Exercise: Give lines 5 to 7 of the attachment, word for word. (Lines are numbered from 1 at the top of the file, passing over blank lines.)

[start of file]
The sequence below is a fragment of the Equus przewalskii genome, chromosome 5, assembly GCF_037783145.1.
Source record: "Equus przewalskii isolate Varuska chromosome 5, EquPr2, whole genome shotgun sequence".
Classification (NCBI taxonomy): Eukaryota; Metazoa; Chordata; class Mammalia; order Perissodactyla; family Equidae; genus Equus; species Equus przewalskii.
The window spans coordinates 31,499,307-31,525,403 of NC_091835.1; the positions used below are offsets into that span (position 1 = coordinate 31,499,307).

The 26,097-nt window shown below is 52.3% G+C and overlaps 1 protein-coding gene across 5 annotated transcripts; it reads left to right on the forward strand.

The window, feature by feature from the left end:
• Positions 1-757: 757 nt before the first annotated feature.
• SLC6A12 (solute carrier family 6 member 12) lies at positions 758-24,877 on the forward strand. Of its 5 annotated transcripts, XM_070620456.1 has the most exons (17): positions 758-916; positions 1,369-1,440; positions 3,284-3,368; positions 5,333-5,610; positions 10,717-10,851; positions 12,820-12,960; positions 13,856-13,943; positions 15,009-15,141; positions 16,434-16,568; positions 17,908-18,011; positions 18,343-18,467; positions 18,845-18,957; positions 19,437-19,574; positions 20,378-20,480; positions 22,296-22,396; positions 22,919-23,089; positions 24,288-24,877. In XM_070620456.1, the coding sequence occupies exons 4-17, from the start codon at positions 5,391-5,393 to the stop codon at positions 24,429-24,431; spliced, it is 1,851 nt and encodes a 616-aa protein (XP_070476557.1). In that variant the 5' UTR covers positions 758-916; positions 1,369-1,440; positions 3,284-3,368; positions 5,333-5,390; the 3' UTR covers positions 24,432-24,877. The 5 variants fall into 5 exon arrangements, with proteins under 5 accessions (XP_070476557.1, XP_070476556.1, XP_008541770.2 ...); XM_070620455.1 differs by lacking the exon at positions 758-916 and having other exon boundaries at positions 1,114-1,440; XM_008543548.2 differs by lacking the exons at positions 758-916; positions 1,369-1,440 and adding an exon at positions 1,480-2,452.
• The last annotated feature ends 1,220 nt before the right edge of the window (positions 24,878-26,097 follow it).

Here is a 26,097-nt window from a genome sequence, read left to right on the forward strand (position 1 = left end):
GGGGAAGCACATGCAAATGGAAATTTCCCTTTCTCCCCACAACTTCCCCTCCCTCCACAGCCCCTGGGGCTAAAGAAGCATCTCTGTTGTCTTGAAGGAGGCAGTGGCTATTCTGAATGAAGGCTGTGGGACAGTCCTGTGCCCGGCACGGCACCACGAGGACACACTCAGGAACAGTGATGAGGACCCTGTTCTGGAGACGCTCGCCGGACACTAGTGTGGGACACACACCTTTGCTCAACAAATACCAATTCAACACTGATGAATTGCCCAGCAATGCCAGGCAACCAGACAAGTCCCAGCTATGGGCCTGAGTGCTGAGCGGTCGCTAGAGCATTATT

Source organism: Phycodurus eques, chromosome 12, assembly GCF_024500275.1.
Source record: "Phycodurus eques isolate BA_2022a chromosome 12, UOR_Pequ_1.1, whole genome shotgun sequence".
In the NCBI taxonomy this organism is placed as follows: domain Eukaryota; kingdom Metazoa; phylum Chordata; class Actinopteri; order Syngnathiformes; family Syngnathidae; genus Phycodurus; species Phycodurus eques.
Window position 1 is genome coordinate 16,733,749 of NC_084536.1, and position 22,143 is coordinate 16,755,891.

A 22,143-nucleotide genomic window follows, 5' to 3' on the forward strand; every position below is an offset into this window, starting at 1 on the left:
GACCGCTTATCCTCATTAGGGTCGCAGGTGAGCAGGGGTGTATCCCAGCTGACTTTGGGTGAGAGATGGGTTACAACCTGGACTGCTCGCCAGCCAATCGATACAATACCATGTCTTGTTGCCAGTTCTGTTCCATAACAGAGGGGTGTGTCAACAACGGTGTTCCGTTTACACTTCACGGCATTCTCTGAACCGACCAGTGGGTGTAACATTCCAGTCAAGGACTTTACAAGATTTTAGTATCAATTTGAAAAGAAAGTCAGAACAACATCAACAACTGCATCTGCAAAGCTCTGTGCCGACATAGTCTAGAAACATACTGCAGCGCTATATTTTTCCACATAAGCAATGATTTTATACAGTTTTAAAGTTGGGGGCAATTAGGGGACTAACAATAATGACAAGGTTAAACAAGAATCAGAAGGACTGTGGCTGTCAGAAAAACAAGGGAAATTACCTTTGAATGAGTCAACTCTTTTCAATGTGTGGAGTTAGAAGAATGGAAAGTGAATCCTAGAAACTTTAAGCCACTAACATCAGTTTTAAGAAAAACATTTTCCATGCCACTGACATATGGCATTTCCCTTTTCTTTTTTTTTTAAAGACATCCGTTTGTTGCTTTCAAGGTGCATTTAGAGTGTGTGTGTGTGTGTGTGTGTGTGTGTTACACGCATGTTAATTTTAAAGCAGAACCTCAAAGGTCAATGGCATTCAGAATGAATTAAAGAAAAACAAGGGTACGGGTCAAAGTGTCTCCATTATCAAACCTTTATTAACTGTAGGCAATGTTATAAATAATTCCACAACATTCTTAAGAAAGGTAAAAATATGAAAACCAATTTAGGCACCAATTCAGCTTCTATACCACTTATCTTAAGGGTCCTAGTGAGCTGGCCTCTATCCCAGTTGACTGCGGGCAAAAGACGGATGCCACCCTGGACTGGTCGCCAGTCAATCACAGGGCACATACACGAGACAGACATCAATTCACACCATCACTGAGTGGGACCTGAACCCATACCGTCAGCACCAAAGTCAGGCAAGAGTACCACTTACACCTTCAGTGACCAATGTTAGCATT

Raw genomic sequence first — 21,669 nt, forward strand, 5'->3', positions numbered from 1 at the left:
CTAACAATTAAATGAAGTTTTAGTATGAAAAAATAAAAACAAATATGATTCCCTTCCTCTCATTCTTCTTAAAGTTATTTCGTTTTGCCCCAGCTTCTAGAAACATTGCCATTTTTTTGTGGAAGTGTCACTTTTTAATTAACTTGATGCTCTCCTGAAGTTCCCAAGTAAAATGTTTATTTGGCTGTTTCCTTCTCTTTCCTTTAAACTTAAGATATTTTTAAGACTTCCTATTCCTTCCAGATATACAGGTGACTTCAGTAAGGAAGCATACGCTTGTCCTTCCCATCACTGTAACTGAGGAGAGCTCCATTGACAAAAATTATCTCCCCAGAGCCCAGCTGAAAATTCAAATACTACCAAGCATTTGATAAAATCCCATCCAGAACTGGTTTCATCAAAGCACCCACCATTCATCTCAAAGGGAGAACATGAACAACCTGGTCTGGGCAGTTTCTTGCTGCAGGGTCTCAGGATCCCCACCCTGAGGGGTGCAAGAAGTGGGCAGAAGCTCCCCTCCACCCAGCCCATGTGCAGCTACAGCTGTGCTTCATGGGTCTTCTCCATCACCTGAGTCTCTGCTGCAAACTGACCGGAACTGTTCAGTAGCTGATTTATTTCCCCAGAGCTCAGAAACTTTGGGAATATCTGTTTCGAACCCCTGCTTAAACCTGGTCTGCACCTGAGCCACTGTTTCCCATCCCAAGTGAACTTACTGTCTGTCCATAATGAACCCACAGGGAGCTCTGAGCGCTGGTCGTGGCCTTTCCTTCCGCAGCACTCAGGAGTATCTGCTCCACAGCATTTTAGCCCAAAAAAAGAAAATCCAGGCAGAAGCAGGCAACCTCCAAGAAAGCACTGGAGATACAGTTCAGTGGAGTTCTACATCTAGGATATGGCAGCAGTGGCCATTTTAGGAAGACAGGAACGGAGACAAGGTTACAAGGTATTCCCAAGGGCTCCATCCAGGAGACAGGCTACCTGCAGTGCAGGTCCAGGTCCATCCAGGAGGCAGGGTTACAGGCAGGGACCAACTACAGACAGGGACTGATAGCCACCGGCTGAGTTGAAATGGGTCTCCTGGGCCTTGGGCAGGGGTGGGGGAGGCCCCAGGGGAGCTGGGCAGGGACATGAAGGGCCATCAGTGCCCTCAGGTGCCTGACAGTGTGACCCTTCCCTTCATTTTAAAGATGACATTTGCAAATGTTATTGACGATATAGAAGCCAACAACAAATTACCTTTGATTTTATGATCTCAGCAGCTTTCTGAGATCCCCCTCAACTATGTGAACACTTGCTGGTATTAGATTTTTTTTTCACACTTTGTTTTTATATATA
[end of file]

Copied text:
The 26,097-nt window shown below is 52.3% G+C and overlaps 1 protein-coding gene across 5 annotated transcripts; it reads left to right on the forward strand.

The window, feature by feature from the left end:
• Positions 1-757: 757 nt before the first annotated feature.